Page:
From shop floor to c-suite, Robert Tatton-Jones brings a lifetime of rail experience to the management of Adelaide’s rail services.
Robert Tatton-Jones began his rail career with the grease-covered hands of a locomotive maintainer.
“I started in the railway industry in 1992 at 16, straight from school as an apprentice, dual trained locomotive maintainer.”
Tatton-Jones was based out of one of the largest rail depots in the UK in Toton, working for what was then British Rail and subsequently English, Welsh & Scottish Railway (EWS). After completing his apprenticeship, Tatton-Jones progressed through a management training scheme to become a project manager while at the same time obtaining a Bachelor of Science in mechatronics. All the while, Tatton-Jones continued to be hands-on in the freight rail sector.
“During that time, I was still on the shopfloor maintaining locomotives and after becoming a fully-fledged trained maintainer I moved from the shop floor into an office environment.”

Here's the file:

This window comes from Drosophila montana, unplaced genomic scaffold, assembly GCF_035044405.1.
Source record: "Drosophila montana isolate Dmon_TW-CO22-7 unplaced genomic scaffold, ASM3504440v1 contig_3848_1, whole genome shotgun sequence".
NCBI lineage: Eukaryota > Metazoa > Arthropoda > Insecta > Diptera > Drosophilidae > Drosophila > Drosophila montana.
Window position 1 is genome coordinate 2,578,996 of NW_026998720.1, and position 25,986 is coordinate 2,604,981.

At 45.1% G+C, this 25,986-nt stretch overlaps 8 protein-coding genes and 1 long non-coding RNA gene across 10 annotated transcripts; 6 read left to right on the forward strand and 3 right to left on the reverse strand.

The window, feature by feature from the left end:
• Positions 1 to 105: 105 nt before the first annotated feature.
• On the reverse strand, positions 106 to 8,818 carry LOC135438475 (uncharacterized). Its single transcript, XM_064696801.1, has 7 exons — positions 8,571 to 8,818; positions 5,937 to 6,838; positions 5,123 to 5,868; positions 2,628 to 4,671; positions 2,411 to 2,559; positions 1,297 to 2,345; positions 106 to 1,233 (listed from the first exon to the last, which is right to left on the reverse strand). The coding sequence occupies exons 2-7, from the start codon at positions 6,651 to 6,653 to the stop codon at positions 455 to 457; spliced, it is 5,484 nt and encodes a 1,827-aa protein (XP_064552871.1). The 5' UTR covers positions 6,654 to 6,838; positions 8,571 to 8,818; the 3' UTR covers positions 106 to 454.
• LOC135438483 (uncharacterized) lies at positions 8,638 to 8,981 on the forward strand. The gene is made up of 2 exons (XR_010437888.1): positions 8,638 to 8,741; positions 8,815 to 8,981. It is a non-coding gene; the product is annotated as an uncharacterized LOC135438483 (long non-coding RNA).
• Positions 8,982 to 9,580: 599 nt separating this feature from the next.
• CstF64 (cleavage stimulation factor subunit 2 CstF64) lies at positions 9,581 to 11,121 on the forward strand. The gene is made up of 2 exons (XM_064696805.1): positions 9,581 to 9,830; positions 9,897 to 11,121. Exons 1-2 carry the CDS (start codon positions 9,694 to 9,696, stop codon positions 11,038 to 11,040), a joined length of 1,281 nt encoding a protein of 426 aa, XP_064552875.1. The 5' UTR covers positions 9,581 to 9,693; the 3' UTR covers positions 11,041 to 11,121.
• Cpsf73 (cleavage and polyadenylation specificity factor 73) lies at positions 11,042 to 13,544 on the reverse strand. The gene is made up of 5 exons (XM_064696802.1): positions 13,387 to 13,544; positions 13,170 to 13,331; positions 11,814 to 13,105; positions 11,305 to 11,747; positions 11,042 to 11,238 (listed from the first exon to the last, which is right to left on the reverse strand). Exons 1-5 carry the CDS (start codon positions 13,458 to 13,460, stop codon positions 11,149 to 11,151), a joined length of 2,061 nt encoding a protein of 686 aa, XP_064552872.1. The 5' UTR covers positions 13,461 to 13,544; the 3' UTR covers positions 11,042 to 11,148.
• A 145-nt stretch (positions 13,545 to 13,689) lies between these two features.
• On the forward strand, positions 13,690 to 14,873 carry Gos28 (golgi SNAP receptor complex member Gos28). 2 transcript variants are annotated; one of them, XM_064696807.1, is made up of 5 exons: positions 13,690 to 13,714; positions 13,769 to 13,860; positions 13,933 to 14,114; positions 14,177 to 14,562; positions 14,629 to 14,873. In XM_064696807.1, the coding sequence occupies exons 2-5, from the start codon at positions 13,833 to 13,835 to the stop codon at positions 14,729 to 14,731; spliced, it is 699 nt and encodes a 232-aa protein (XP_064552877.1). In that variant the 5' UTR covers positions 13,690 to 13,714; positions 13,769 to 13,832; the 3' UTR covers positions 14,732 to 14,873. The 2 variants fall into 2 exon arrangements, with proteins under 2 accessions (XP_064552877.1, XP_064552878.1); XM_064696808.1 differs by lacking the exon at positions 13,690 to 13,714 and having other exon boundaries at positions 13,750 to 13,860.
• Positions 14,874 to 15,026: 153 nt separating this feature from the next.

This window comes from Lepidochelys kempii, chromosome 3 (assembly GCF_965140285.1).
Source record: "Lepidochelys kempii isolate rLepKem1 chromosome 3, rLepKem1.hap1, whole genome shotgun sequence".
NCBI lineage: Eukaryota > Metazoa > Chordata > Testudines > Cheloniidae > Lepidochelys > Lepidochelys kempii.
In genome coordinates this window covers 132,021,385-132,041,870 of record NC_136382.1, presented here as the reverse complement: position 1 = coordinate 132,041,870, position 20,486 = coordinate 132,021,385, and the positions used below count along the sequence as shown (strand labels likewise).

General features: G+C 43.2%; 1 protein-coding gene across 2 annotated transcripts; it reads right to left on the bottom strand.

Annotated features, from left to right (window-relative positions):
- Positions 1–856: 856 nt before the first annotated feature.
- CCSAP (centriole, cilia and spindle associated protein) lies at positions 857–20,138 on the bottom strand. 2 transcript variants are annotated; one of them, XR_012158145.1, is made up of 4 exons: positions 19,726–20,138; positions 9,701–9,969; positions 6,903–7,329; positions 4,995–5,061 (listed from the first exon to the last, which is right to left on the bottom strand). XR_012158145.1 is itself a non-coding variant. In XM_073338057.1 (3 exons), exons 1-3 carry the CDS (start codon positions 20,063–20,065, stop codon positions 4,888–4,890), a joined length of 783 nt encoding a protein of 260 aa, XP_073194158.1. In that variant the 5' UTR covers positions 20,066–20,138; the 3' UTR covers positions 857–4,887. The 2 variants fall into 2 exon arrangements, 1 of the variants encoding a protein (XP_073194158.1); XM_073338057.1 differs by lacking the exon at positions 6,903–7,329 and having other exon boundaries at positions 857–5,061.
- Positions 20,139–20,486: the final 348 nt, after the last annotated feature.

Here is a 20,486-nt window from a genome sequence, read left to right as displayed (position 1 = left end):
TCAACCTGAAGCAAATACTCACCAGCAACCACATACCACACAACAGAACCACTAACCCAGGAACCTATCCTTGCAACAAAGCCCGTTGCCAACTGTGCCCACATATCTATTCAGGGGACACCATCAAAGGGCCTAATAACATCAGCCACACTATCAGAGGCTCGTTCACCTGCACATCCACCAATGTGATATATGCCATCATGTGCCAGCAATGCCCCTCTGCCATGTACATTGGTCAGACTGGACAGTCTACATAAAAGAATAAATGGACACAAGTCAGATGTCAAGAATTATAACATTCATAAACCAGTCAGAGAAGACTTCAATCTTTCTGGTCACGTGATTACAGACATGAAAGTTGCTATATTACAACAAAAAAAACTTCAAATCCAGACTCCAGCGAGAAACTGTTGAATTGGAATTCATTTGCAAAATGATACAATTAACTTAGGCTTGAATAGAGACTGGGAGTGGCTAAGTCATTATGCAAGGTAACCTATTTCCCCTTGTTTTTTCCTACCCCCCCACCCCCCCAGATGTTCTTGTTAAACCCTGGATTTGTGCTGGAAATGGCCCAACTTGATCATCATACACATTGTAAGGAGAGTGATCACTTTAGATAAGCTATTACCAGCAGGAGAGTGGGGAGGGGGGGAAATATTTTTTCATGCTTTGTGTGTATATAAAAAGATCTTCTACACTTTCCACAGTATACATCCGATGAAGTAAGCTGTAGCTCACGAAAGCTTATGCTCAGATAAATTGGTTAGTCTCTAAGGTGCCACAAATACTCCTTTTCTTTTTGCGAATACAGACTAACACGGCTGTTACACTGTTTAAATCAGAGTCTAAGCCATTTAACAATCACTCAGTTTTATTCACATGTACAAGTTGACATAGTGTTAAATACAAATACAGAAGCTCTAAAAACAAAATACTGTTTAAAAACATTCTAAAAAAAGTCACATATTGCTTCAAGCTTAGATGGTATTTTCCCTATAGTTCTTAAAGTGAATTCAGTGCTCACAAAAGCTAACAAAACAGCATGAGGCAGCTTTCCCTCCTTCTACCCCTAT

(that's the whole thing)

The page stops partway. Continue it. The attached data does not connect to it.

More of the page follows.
This experience of being hands-on with the machinery and equipment that make up the rail industry has remained with him as Tatton-Jones moved up through various roles in maintaining rollingstock in the UK.
“In my management roles, my early experience enabled me to understand the applications and implications of the decisions that were being made, and I’ve carried that through to today. I think it’s very important that any senior manager, in fact any manager in a rail environment, remembers that after 5 o’clock the railway doesn’t stop, and the activities that are from 5pm to 9am the following day are the most critical to make sure that we can provide the services that we need to the next day.”
To make sure that the railways can continue to operate 24/7, a focus for Tatton-Jones has been to always ensure that those working outside of business hours have the support needed.
“Starting on the shop floor really gave me an insight into how important it is for the people doing those activities to have the right tools, training, processes, and people in place, because at 3am in the morning, if there’s an incident, and something needs to be repaired, you’ve not got access to all the people that you may have at 9am in the morning.”